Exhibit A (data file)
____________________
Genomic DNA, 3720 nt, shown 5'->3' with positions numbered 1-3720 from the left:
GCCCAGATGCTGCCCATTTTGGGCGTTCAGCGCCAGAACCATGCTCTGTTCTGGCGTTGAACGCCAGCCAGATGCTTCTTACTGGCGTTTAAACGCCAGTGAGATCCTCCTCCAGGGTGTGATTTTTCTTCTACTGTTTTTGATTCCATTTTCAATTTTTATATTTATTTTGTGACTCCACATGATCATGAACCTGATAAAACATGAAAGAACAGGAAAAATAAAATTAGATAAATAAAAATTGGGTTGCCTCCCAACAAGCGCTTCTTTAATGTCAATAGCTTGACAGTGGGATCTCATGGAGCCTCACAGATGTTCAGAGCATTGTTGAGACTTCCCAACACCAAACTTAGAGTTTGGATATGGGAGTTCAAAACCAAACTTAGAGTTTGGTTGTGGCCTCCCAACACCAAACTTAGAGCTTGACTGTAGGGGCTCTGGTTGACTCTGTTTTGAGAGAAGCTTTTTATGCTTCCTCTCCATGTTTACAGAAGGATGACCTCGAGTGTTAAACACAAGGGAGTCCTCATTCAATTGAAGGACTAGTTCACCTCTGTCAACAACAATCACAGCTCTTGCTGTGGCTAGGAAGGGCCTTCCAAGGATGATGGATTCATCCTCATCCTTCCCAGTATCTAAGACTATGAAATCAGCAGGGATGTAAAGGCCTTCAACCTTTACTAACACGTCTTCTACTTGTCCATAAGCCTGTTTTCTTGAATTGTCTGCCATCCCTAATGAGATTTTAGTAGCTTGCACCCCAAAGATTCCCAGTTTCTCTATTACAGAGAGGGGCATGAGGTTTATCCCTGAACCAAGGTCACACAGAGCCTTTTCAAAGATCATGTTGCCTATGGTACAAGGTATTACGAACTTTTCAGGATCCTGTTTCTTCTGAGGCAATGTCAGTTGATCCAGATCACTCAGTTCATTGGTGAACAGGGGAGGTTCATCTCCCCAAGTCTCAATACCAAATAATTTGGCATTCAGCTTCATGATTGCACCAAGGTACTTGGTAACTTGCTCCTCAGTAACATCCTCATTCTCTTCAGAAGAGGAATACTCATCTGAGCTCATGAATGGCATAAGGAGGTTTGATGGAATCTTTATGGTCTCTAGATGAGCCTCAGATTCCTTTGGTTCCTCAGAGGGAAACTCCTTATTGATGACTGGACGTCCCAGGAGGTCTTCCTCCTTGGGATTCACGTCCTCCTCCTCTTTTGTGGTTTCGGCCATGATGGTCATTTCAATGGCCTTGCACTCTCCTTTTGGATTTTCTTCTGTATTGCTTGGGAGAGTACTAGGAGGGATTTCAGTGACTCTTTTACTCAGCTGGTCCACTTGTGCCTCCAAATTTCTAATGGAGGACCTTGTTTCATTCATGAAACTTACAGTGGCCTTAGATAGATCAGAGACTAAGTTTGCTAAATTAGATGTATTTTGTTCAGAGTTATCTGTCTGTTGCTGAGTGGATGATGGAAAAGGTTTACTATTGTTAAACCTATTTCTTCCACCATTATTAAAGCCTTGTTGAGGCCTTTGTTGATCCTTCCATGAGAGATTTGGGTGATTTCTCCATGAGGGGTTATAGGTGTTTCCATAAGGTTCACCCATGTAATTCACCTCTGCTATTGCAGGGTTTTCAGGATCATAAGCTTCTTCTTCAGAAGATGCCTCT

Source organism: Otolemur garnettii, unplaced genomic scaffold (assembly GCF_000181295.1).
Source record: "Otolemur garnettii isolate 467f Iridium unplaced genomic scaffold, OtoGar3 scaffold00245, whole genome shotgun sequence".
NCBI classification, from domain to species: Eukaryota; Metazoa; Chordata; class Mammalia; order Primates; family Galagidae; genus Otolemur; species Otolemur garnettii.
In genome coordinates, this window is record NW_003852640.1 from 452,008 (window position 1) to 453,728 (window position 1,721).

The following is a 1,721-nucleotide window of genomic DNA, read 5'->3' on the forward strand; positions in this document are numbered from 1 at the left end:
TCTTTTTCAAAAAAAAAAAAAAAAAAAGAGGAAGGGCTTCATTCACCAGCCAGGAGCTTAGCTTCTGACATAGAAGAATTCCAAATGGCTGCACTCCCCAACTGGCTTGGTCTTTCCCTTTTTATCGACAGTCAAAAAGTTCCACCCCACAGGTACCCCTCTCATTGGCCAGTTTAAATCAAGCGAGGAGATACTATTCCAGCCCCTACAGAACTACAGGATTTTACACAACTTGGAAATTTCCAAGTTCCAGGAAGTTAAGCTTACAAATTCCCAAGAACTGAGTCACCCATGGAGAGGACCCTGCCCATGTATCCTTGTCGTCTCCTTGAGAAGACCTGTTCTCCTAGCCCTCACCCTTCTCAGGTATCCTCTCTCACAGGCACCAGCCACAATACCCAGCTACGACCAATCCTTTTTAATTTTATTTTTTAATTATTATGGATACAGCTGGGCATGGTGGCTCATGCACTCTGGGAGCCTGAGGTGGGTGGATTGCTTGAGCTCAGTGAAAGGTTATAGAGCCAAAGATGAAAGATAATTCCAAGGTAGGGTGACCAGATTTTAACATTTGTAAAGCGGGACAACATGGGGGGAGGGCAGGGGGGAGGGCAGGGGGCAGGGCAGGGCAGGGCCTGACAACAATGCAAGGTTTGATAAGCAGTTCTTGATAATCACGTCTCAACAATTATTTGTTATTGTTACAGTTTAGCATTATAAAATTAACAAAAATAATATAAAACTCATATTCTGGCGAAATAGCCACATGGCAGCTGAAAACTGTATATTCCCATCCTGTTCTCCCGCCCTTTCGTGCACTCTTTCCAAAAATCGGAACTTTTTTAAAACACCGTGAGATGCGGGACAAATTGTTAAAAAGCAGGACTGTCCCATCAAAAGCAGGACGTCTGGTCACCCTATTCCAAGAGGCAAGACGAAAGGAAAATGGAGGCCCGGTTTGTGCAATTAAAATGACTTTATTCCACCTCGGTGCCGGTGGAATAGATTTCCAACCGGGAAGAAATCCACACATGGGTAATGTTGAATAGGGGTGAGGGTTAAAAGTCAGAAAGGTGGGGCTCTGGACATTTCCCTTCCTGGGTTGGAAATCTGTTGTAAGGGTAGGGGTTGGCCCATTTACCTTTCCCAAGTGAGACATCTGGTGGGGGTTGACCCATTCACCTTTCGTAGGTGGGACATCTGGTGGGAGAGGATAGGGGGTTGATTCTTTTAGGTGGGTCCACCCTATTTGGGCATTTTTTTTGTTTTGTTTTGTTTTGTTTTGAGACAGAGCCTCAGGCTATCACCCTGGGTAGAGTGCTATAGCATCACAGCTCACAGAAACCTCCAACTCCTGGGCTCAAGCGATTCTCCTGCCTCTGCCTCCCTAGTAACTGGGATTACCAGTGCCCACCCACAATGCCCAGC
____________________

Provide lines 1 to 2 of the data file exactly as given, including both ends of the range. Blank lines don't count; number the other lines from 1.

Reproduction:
Genomic DNA, 3720 nt, shown 5'->3' with positions numbered 1-3720 from the left:
GCCCAGATGCTGCCCATTTTGGGCGTTCAGCGCCAGAACCATGCTCTGTTCTGGCGTTGAACGCCAGCCAGATGCTTCTTACTGGCGTTTAAACGCCAGTGAGATCCTCCTCCAGGGTGTGATTTTTCTTCTACTGTTTTTGATTCCATTTTCAATTTTTATATTTATTTTGTGACTCCACATGATCATGAACCTGATAAAACATGAAAGAACAGGAAAAATAAAATTAGATAAATAAAAATTGGGTTGCCTCCCAACAAGCGCTTCTTTAATGTCAATAGCTTGACAGTGGGATCTCATGGAGCCTCACAGATGTTCAGAGCATTGTTGAGACTTCCCAACACCAAACTTAGAGTTTGGATATGGGAGTTCAAAACCAAACTTAGAGTTTGGTTGTGGCCTCCCAACACCAAACTTAGAGCTTGACTGTAGGGGCTCTGGTTGACTCTGTTTTGAGAGAAGCTTTTTATGCTTCCTCTCCATGTTTACAGAAGGATGACCTCGAGTGTTAAACACAAGGGAGTCCTCATTCAATTGAAGGACTAGTTCACCTCTGTCAACAACAATCACAGCTCTTGCTGTGGCTAGGAAGGGCCTTCCAAGGATGATGGATTCATCCTCATCCTTCCCAGTATCTAAGACTATGAAATCAGCAGGGATGTAAAGGCCTTCAACCTTTACTAACACGTCTTCTACTTGTCCATAAGCCTGTTTTCTTGAATTGTCTGCCATCCCTAATGAGATTTTAGTAGCTTGCACCCCAAAGATTCCCAGTTTCTCTATTACAGAGAGGGGCATGAGGTTTATCCCTGAACCAAGGTCACACAGAGCCTTTTCAAAGATCATGTTGCCTATGGTACAAGGTATTACGAACTTTTCAGGATCCTGTTTCTTCTGAGGCAATGTCAGTTGATCCAGATCACTCAGTTCATTGGTGAACAGGGGAGGTTCATCTCCCCAAGTCTCAATACCAAATAATTTGGCATTCAGCTTCATGATTGCACCAAGGTACTTGGTAACTTGCTCCTCAGTAACATCCTCATTCTCTTCAGAAGAGGAATACTCATCTGAGCTCATGAATGGCATAAGGAGGTTTGATGGAATCTTTATGGTCTCTAGATGAGCCTCAGATTCCTTTGGTTCCTCAGAGGGAAACTCCTTATTGATGACTGGACGTCCCAGGAGGTCTTCCTCCTTGGGATTCACGTCCTCCTCCTCTTTTGTGGTTTCGGCCATGATGGTCATTTCAATGGCCTTGCACTCTCCTTTTGGATTTTCTTCTGTATTGCTTGGGAGAGTACTAGGAGGGATTTCAGTGACTCTTTTACTCAGCTGGTCCACTTGTGCCTCCAAATTTCTAATGGAGGACCTTGTTTCATTCATGAAACTTACAGTGGCCTTAGATAGATCAGAGACTAAGTTTGCTAAATTAGATGTATTTTGTTCAGAGTTATCTGTCTGTTGCTGAGTGGATGATGGAAAAGGTTTACTATTGTTAAACCTATTTCTTCCACCATTATTAAAGCCTTGTTGAGGCCTTTGTTGATCCTTCCATGAGAGATTTGGGTGATTTCTCCATGAGGGGTTATAGGTGTTTCCATAAGGTTCACCCATGTAATTCACCTCTGCTATTGCAGGGTTTTCAGGATCATAAGCTTCTTCTTCAGAAGATGCCTCT